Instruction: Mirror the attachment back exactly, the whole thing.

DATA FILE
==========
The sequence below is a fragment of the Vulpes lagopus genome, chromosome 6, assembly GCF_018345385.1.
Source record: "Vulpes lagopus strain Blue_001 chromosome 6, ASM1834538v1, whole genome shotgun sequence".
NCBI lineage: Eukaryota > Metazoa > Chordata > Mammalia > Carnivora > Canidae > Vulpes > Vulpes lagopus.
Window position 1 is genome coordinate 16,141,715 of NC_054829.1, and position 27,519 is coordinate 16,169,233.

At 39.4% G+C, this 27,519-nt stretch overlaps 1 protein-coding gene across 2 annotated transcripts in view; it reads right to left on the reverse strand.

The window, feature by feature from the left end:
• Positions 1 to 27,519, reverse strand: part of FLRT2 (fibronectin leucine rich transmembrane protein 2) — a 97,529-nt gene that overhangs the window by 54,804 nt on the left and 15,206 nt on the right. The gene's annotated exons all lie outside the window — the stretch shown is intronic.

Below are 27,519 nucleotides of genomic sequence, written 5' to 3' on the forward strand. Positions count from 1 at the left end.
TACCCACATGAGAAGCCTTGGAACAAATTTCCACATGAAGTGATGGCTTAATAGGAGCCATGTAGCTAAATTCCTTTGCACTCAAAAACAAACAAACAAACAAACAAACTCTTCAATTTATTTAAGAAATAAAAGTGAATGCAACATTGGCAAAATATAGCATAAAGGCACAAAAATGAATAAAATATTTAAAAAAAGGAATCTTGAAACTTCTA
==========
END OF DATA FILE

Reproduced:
The sequence below is a fragment of the Vulpes lagopus genome, chromosome 6, assembly GCF_018345385.1.
Source record: "Vulpes lagopus strain Blue_001 chromosome 6, ASM1834538v1, whole genome shotgun sequence".
NCBI lineage: Eukaryota > Metazoa > Chordata > Mammalia > Carnivora > Canidae > Vulpes > Vulpes lagopus.
Window position 1 is genome coordinate 16,141,715 of NC_054829.1, and position 27,519 is coordinate 16,169,233.

At 39.4% G+C, this 27,519-nt stretch overlaps 1 protein-coding gene across 2 annotated transcripts in view; it reads right to left on the reverse strand.

The window, feature by feature from the left end:
• Positions 1 to 27,519, reverse strand: part of FLRT2 (fibronectin leucine rich transmembrane protein 2) — a 97,529-nt gene that overhangs the window by 54,804 nt on the left and 15,206 nt on the right. The gene's annotated exons all lie outside the window — the stretch shown is intronic.

Below are 27,519 nucleotides of genomic sequence, written 5' to 3' on the forward strand. Positions count from 1 at the left end.
TACCCACATGAGAAGCCTTGGAACAAATTTCCACATGAAGTGATGGCTTAATAGGAGCCATGTAGCTAAATTCCTTTGCACTCAAAAACAAACAAACAAACAAACAAACTCTTCAATTTATTTAAGAAATAAAAGTGAATGCAACATTGGCAAAATATAGCATAAAGGCACAAAAATGAATAAAATATTTAAAAAAAGGAATCTTGAAACTTCTA